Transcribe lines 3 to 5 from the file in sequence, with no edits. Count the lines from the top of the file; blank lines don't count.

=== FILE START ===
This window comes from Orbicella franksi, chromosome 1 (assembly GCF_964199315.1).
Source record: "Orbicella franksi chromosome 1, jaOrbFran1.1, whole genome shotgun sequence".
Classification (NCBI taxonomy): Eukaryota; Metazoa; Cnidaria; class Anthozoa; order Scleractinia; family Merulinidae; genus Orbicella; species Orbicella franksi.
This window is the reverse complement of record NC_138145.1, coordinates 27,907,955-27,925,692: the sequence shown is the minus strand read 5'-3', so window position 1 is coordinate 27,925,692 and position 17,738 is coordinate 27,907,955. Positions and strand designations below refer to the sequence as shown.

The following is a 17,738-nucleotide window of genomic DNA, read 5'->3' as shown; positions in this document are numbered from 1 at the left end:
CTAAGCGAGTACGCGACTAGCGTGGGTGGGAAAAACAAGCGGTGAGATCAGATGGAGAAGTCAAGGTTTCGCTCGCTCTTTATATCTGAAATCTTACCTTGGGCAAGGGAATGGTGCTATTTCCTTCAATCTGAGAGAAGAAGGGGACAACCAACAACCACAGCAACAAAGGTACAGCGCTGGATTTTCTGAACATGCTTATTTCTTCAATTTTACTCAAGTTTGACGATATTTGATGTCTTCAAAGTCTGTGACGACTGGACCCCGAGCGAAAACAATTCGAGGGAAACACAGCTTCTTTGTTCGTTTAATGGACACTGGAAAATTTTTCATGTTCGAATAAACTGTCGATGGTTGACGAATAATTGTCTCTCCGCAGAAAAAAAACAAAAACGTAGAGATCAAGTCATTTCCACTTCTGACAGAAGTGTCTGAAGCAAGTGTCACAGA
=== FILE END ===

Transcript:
Classification (NCBI taxonomy): Eukaryota; Metazoa; Cnidaria; class Anthozoa; order Scleractinia; family Merulinidae; genus Orbicella; species Orbicella franksi.
This window is the reverse complement of record NC_138145.1, coordinates 27,907,955-27,925,692: the sequence shown is the minus strand read 5'-3', so window position 1 is coordinate 27,925,692 and position 17,738 is coordinate 27,907,955. Positions and strand designations below refer to the sequence as shown.

The following is a 17,738-nucleotide window of genomic DNA, read 5'->3' as shown; positions in this document are numbered from 1 at the left end: